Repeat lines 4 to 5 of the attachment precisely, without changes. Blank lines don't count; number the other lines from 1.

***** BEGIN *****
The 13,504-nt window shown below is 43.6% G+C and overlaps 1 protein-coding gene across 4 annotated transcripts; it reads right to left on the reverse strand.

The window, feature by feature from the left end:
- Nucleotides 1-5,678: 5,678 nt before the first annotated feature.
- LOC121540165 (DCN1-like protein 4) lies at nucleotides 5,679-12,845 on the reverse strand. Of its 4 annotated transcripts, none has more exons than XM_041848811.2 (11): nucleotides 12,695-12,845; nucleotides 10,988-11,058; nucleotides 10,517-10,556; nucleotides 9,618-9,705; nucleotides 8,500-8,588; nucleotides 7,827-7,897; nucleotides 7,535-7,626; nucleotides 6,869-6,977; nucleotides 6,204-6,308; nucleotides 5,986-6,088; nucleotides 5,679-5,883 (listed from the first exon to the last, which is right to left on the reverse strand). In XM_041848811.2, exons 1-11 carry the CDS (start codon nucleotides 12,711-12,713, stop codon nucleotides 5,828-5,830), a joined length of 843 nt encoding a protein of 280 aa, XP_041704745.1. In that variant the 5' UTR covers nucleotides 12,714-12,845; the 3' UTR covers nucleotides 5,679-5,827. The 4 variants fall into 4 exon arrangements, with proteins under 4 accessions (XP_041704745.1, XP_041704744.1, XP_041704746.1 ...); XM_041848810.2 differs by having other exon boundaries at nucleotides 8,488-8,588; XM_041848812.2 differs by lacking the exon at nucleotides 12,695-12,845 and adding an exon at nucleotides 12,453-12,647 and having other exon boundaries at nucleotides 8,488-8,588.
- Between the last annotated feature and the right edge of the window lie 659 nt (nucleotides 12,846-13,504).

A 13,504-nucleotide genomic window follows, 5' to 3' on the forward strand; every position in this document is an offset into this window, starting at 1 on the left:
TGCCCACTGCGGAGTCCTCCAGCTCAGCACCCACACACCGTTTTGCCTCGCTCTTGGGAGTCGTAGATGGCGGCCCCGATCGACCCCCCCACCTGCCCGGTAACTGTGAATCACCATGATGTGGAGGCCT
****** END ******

- LOC121540165 (DCN1-like protein 4) lies at nucleotides 5,679-12,845 on the reverse strand. Of its 4 annotated transcripts, none has more exons than XM_041848811.2 (11): nucleotides 12,695-12,845; nucleotides 10,988-11,058; nucleotides 10,517-10,556; nucleotides 9,618-9,705; nucleotides 8,500-8,588; nucleotides 7,827-7,897; nucleotides 7,535-7,626; nucleotides 6,869-6,977; nucleotides 6,204-6,308; nucleotides 5,986-6,088; nucleotides 5,679-5,883 (listed from the first exon to the last, which is right to left on the reverse strand). In XM_041848811.2, exons 1-11 carry the CDS (start codon nucleotides 12,711-12,713, stop codon nucleotides 5,828-5,830), a joined length of 843 nt encoding a protein of 280 aa, XP_041704745.1. In that variant the 5' UTR covers nucleotides 12,714-12,845; the 3' UTR covers nucleotides 5,679-5,827. The 4 variants fall into 4 exon arrangements, with proteins under 4 accessions (XP_041704745.1, XP_041704744.1, XP_041704746.1 ...); XM_041848810.2 differs by having other exon boundaries at nucleotides 8,488-8,588; XM_041848812.2 differs by lacking the exon at nucleotides 12,695-12,845 and adding an exon at nucleotides 12,453-12,647 and having other exon boundaries at nucleotides 8,488-8,588.
- Between the last annotated feature and the right edge of the window lie 659 nt (nucleotides 12,846-13,504).